7. CamMc

    Rio Salado Bio 156

    Because I was just doing Bio 156 as a review before taking 201, I think I would still take it online. Future science classes that are more challenging like A&P I'll be taking in person. My teacher's name is Vanja Velickovksa, I don't know if it was her or just a Rio policy, but there was no room for make-up work or extra credit, which was a little frustrating. Otherwise, I didn't have any complaints.
  8. CamMc

    Rio Salado Bio 156

    Haha, the super fast response was partly due to my using this to procrastinate actually doing my Bio work...oops! I'm so close to being done with this class though. I feel like it's manageable to do online, but I am going to take future science classes on campus. I had been really hoping to get an A, in case I decide to apply for CEP, but I'm past the point of being able to pull of an A, so a B will have to do for this class. Because of the way Rio sets up their classes, I was still finishing a 5 week nutrition course online through MCC, so I think that didn't help me get off to a good start either. Good luck!!
  9. CamMc

    Rio Salado Bio 156

    I'm just about done with the class, I have my last exam to take this week. I don't think the material was necessarily that hard, but I did find having to do the labs and fully understand the point of some of them doing them on my own. My grade took a hit really early on because I didn't give myself enough time to do all of the second or third lab and I only got about half the points. I also found the exams to be fairly challenging, but it was better once I started using the MindTap software to help with studying. I work a lot though (a 40 hr/week full-time job, a 15 hr/week part-time job, and doing door dash on the side as often as I can) so finding time to get school stuff done is difficult. It has also been 15 years since I graduated high school and about 12 years since the last time I took a science class.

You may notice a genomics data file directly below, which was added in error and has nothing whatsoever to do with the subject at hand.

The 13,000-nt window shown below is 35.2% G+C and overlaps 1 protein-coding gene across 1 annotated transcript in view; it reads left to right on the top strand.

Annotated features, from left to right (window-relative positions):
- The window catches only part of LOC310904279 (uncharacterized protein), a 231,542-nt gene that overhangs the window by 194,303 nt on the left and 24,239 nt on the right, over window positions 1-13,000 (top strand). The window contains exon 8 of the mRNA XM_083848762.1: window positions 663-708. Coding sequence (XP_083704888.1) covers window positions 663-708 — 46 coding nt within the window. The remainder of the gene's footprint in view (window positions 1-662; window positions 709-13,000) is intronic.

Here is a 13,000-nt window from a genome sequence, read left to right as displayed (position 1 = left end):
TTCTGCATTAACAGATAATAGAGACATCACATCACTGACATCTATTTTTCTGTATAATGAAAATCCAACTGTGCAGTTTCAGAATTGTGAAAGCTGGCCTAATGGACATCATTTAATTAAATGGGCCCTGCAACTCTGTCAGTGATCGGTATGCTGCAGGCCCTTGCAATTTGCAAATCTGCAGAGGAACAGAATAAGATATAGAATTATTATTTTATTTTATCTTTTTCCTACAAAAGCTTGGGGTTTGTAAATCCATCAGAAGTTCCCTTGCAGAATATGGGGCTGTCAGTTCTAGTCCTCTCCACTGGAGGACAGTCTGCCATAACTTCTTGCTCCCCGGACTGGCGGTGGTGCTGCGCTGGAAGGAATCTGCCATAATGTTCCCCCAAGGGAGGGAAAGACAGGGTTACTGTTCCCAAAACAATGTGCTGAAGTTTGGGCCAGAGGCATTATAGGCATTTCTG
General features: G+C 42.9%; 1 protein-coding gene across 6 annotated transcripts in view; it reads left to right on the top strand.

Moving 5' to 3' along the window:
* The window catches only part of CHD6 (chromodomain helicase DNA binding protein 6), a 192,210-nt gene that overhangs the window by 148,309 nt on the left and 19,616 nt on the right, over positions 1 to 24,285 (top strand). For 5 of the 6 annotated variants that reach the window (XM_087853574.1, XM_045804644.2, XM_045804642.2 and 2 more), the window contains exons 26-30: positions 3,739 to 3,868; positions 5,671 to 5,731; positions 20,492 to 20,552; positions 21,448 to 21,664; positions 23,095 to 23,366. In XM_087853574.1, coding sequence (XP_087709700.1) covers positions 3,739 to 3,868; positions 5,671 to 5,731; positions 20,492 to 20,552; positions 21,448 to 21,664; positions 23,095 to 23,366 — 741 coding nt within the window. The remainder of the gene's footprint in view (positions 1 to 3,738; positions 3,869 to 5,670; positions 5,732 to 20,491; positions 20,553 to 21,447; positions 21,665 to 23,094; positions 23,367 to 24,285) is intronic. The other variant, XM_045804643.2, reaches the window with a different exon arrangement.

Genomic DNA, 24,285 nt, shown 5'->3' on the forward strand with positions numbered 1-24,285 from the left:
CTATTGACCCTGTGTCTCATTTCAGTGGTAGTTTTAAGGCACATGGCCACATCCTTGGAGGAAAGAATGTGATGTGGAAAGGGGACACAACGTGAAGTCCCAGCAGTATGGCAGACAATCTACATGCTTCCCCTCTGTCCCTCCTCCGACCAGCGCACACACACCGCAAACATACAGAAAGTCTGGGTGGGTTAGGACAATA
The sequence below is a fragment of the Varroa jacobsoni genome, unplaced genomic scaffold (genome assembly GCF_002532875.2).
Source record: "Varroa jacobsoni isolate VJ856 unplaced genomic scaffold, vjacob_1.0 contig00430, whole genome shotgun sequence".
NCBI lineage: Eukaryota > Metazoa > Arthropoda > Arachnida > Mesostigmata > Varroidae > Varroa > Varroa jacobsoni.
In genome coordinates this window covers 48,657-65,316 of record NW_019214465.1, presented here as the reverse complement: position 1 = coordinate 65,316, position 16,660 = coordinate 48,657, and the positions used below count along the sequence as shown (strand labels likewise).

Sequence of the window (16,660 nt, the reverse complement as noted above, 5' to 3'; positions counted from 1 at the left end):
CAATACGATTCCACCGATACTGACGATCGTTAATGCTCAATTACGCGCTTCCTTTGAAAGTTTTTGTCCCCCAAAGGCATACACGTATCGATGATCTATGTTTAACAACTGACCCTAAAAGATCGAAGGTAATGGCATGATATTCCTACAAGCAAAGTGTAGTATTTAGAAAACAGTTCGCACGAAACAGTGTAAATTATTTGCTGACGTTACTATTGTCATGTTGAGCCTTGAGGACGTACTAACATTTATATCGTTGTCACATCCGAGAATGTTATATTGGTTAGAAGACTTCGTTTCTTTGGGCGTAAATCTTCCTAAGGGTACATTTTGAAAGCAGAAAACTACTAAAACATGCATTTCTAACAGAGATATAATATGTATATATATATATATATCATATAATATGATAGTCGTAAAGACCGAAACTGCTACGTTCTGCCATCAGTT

10. CamMc

    Is It Too Demeaning to be a CNA?

    Which is better, being an EMT and getting healthcare experience or sitting in an office, staring at computer, being taunted by talking to students who are out there doing what I'm itching to do?
  11. CamMc

    Is It Too Demeaning to be a CNA?

    I know I mentioned having my masters degree, so I don't know if this was directed towards my comments which I realize is steering this thread away from the OP. I'm already barely getting by with my master's degree because I'm not working in my field. I currently work 3 jobs (1 full-time, 2 part-time) and because of all the debt I've accumulated in earning my previous degrees, it's just not enough. I get that being a CNA doesn't pay well and certainly doesn't pay what a CNA deserves. I come from working in education/social services so I'm very much used to not being paid well. I also know that for my sanity, staying in a slightly better paying job that is completely unfulfilling is not helping me either.
  12. CamMc

    Is It Too Demeaning to be a CNA?

    I don’t know if it’s your intent, but you are coming off as rather rude. I’m asking so if I would greatly benefit from being a CNA as opposed to an EMT I can know that before entering into a program for either of those.
  13. CamMc

    Is It Too Demeaning to be a CNA?